World Bank Frees Up Development Data
Experts say the Bank's open data initiative has the potential to stimulate more evidence-based policymaking in developing countries by bringing more researchers and innovative analysis into the development process. The move is also likely to stimulate demand for data and increase countries' capacity to produce it, they say.
And, for the first time, data will be available in languages other than English, with an initial 330 indicators translated into French, Spanish and Arabic.
“It’s important to make the data and knowledge of the World Bank available to everyone," World Bank President Robert B. Zoellick said. "Statistics tell the story of people in developing and emerging countries and can play an important part in helping to overcome poverty.”
Data for Innovation, Empowerment
Hans Rosling, Gapminder Foundation co-founder and vigorous advocate of open data at the World Bank, said, “It’s the right thing to do, because it will foster innovation. That is the most important thing.”
He said he hoped the move would inspire more tools for visualizing data and set an example for other international institutions.
"The real power of open data is the enormous opportunity to turn data into knowledge and useful applications to enhance transparency and ultimately accountability of all actors in development," added Aleem Walji, manager of the World Bank Institute's new Innovation Practice. "Free and open access to data will empower citizens to get more directly involved in the development process."
Potential applications could "mash up" or combine global datasets from the World Bank's World Development Indicators with micro-level data on aid flows within a country to reveal the extent to which international aid responds to the needs of the poorest and most vulnerable and poorest segments of society.
Walji said the World Bank will launch an "Apps for Development” challenge later this year to give developers around the world incentives to “transform datasets into new applications to help tackle existing development challenges, such as infant mortality , literacy and extreme poverty."
Many More Eyes Will See Data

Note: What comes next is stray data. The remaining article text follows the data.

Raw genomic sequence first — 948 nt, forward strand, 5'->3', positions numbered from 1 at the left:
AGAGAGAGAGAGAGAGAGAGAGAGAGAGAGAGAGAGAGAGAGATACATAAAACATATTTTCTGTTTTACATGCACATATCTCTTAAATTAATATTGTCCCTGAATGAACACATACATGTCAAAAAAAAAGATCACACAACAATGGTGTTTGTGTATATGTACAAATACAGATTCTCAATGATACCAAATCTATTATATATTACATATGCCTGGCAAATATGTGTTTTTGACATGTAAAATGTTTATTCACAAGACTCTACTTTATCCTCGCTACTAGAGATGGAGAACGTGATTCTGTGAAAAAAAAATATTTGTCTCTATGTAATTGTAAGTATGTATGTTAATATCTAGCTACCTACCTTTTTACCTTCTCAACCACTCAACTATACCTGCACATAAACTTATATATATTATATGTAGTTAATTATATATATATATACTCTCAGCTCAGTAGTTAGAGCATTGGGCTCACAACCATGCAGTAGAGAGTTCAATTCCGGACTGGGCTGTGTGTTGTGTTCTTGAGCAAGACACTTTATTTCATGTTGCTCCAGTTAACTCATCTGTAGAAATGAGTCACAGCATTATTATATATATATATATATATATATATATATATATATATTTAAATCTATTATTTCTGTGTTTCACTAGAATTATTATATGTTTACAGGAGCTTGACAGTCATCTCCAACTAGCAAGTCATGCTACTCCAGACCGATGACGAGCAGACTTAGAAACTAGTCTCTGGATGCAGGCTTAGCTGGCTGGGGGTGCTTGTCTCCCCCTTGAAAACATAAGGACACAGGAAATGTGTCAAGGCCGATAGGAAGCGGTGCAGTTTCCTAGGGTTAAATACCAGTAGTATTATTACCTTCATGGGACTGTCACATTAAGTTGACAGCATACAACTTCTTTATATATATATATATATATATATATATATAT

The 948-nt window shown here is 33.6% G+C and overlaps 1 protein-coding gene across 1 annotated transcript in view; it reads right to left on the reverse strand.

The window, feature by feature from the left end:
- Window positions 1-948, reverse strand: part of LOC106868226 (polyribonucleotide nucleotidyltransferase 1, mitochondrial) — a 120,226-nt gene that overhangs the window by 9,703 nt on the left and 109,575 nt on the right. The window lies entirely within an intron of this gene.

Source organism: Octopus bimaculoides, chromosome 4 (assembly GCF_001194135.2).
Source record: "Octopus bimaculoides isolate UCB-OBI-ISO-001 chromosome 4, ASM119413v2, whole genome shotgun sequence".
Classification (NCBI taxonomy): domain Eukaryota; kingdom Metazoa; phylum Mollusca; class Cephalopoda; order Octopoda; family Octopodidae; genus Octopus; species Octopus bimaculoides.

Researchers and development experts said they thought the Bank's decision to open its data will have a major impact.
"Absolutely, because our lifeblood is data," says James Foster of The George Washington University, an economist whose research often involves measuring poverty. "Being able to see the world as it is, and tell others about our interpretation in terms of what we see, this is what we thrive on.
"More than that, it’s going to have a great indirect—or maybe direct—effect on the well being of the poor around the world. Because the policies that we’re very interested in doing right are much better informed with better data. And you have many more eyes seeing that data now," Foster said.
In Morocco, economist and statistician Abdelkhalek Touhami from the Institut National de Statistique et d’Économie Appliquée (INSÉA) said the Bank's initiative "lifts a major barrier." Giving researchers access to quality data in a language they can understand will improve the quality of their research, and may inspire governments to open their data as well, he said.
“Right now, there is basically no data available, and it’s very difficult to have access to the data that exists. An initiative like this sends a signal to governments that they need to facilitate access to data,” he said.
Michael Tierney, coordinator of the Aiddata Initiative, which tracks development finance, said increased transparency in country data would promote better donor coordination.
"If you could convince especially non-OECD countries … that there are benefits to transparency, then people like me that study foreign aid, or people who are doing aid coordination who work on, say, water projects in Guatemala, will benefit because then they’ll know, this is what the Russians or the Chinese are doing on water in Guatemala,” he said.
Access to Data From More Than 200 Countries